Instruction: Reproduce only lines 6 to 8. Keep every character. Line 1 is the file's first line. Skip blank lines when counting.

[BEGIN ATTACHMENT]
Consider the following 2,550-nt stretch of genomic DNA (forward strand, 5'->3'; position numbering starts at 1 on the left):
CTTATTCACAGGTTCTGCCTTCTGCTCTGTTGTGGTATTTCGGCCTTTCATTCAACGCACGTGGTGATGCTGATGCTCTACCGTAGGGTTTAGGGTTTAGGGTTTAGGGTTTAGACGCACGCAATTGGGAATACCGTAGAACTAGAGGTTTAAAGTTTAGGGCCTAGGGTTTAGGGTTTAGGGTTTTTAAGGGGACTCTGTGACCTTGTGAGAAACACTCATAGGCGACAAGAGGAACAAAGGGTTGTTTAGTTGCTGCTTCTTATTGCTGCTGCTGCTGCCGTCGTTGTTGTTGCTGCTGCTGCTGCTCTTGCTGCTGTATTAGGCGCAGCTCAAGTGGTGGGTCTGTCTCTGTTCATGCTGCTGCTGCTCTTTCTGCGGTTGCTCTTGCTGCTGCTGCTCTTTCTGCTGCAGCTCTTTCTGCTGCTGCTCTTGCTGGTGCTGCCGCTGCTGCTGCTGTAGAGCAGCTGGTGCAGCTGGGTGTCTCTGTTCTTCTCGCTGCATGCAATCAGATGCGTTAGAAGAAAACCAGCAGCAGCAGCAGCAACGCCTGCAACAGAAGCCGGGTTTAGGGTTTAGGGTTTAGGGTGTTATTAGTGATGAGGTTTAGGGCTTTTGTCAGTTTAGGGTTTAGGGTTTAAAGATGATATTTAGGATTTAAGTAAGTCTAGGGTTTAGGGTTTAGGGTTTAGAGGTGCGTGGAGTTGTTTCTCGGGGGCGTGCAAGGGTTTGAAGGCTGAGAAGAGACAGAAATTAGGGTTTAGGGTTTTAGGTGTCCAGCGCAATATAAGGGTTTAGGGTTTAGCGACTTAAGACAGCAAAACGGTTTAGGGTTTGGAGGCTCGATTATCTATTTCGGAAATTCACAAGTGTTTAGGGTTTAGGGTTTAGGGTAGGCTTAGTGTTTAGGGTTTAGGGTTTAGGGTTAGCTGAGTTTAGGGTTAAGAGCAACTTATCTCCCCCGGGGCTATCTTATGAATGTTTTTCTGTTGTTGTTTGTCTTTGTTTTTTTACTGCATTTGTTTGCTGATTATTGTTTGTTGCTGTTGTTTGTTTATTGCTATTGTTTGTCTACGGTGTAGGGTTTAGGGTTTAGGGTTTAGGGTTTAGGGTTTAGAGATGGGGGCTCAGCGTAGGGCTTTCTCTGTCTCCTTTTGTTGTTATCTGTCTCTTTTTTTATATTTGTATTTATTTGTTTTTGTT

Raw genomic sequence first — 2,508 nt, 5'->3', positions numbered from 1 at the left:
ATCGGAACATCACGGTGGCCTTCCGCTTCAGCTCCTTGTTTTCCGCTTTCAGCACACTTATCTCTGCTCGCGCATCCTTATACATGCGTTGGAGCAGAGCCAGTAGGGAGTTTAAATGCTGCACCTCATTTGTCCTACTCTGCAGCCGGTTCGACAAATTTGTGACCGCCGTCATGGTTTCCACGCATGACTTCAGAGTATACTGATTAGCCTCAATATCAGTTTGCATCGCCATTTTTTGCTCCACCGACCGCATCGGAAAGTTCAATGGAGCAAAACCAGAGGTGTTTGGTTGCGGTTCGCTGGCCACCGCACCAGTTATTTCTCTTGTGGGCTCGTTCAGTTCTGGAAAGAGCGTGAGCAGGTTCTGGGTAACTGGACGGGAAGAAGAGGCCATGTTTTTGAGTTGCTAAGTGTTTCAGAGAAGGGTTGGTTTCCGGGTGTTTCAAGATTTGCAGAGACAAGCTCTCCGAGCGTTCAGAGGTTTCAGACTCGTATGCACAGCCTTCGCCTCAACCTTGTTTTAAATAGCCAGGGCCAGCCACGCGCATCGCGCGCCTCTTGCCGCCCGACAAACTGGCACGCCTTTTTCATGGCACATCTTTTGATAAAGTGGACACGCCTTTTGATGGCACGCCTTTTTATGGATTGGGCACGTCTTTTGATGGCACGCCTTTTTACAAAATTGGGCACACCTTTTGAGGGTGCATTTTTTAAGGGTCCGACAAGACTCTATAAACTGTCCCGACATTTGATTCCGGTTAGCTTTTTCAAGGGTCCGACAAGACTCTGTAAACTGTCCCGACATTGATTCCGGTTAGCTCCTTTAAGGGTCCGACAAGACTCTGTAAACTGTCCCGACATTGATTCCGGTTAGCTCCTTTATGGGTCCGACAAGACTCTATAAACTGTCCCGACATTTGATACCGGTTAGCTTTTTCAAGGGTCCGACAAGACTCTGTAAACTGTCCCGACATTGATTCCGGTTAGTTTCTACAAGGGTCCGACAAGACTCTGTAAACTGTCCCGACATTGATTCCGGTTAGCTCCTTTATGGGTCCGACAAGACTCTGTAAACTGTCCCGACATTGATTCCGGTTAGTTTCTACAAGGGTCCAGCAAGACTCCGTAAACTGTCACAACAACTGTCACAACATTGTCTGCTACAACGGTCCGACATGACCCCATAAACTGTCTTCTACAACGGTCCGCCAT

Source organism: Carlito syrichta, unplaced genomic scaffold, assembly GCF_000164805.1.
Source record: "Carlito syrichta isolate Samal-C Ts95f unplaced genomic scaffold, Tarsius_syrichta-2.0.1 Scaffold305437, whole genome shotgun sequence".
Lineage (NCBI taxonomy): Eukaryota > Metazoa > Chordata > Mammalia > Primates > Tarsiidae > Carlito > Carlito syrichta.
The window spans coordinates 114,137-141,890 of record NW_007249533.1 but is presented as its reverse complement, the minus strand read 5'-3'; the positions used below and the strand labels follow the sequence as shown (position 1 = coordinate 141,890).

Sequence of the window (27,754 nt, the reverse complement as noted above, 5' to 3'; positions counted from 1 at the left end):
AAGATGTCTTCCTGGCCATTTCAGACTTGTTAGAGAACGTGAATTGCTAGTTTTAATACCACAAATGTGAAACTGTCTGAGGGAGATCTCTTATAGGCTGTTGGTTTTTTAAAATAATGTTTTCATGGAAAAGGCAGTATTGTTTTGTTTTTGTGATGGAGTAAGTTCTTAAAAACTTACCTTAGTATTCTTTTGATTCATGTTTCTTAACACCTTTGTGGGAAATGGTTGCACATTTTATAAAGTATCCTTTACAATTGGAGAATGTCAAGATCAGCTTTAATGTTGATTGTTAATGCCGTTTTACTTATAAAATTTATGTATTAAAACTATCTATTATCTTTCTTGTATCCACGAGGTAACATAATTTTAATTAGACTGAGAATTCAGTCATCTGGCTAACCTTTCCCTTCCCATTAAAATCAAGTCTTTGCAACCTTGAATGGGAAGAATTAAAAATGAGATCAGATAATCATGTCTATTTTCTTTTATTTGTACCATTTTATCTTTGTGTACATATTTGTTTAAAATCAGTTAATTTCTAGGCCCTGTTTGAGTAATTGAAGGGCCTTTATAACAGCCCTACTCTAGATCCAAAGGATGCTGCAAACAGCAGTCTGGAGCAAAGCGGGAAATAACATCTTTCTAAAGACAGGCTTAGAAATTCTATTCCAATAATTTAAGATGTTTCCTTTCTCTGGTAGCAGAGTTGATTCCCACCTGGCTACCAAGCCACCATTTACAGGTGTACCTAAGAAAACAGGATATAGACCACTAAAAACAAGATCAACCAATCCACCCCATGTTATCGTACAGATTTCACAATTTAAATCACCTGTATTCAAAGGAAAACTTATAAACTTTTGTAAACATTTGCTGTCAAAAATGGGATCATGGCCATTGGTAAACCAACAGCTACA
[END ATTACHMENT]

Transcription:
Source record: "Carlito syrichta isolate Samal-C Ts95f unplaced genomic scaffold, Tarsius_syrichta-2.0.1 Scaffold305437, whole genome shotgun sequence".
Lineage (NCBI taxonomy): Eukaryota > Metazoa > Chordata > Mammalia > Primates > Tarsiidae > Carlito > Carlito syrichta.
The window spans coordinates 114,137-141,890 of record NW_007249533.1 but is presented as its reverse complement, the minus strand read 5'-3'; the positions used below and the strand labels follow the sequence as shown (position 1 = coordinate 141,890).